You are correct on the licensing. Most applications require one license per instance of a software product as opposed to requiring a license for each user that will ever use the product. In the case of Microsoft Office, you do not need to purchase a license for each user's computer as they will not be running it from their local machine. You will only need to purchase licensing for the maximum number of concurrent (l)users that will run the software from the MetaFrame server.
Other advantages include configuration control (just one copy of the software to configure), upgrade control (again...one copy to upgrade - not thousands), ease of support (you control what's on the server), and ease of remote support as you can take over the (l)user's session and help them through difficult things like changing font sizes...
Also, MetaFrame is scalable as you can add multiple servers to a farm and configure one server as the "master" install and cause it to push it's configs to the others.
MetaFrame is really rather spiff-nifty. About the only downside to deploying a MetaFrame farm is that the upfront hardware costs and ongoing server administration sometimes causes those with purchase authority to gasp on their own breath. This is not a downside to the product itself, but more of a downside to having that person be in charge of purchase decisions.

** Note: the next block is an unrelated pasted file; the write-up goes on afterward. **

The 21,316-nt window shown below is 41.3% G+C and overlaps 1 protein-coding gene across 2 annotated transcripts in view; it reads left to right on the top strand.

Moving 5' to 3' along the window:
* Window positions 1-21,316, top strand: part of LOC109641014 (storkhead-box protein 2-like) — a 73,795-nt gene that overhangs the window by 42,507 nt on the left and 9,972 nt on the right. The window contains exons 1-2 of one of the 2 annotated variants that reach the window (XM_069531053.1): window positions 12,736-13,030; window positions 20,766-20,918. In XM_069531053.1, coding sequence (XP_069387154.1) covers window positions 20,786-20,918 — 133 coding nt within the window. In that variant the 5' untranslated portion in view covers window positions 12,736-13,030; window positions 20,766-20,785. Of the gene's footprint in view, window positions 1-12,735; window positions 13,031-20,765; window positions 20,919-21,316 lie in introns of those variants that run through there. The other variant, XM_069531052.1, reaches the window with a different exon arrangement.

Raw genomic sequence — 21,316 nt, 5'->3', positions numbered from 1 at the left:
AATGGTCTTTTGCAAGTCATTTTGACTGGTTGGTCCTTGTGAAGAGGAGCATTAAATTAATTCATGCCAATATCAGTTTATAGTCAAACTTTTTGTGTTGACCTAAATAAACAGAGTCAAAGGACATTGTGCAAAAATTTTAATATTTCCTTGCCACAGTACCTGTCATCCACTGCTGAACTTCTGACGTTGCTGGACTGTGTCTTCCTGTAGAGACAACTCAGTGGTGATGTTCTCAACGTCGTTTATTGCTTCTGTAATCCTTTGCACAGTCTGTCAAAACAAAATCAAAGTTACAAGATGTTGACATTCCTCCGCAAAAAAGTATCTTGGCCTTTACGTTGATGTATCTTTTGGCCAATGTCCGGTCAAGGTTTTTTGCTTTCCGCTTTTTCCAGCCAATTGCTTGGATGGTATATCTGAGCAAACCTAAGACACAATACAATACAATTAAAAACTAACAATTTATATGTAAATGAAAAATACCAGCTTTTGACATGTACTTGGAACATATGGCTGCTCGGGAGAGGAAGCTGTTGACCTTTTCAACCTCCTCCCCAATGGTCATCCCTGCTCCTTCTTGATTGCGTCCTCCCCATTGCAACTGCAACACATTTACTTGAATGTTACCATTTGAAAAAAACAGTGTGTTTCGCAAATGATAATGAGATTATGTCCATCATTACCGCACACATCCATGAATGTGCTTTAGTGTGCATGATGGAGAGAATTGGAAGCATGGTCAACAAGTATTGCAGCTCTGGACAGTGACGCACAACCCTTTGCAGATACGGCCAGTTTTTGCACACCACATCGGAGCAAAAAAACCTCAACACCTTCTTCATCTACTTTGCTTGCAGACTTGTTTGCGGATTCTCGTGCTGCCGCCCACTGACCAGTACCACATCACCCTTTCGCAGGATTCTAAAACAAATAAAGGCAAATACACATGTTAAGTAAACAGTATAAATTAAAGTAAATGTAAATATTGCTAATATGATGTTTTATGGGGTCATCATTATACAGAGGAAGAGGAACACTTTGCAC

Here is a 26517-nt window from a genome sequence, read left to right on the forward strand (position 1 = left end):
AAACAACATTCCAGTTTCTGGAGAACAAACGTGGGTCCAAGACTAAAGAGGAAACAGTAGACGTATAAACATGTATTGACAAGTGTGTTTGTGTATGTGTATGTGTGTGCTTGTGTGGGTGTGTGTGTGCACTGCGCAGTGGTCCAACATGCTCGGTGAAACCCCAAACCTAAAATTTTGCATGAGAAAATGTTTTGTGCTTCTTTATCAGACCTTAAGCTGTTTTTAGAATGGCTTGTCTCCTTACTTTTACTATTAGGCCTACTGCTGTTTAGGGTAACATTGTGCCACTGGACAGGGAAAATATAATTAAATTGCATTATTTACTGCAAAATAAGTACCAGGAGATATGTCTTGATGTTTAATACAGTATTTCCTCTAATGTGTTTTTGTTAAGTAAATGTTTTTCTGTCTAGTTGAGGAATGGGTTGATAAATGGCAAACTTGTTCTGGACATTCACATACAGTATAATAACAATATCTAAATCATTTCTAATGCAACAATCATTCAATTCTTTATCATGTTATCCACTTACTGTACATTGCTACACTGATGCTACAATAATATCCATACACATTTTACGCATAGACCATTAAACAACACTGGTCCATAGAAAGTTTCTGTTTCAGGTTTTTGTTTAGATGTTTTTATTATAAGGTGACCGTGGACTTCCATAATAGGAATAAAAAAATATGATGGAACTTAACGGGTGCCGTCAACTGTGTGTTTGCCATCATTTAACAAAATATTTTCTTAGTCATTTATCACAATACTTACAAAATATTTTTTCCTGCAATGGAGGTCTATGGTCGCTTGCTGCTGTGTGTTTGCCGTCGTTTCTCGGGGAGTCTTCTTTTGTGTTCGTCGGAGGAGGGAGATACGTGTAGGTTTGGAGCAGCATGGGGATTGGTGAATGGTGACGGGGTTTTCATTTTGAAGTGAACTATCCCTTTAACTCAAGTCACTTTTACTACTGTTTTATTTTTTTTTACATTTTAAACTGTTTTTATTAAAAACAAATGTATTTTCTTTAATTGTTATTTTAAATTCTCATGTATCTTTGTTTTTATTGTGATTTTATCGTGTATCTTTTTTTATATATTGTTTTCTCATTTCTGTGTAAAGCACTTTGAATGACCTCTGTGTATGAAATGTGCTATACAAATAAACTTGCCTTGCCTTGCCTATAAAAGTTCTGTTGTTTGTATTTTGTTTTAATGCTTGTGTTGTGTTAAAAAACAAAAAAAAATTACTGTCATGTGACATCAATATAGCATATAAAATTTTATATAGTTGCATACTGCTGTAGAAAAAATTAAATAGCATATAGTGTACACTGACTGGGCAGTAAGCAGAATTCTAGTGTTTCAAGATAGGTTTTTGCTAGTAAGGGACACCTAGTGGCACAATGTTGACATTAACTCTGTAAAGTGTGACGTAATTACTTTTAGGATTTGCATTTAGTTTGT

If I were you, I'd continue to pitch the web-enabled deployment dealy for enterprise-level appllications such as AP, AR, ERP, CRM, etc. and offer MetaFrame as the backend solution for productivity applications such as Office, Email, and other legacy applications that can't or won't be migrated to the web. In keeping with your web-enabled vision, you may want to pitch Citrix's nFuse product which is essentially an add-on to MetaFrame that allows you to deploy your MetaFrame applications via a web browser.
Don't forget that MetaFrame allows to to publish either an entire desktop session or just individual applications. This knowledge could come in handy in your design. For example, if you are indeed looking to promote a web-enabled (l)user experience, you may not want to allow them to have an entire desktop session and just kick out each application seperately so that you can control their working environment and experience.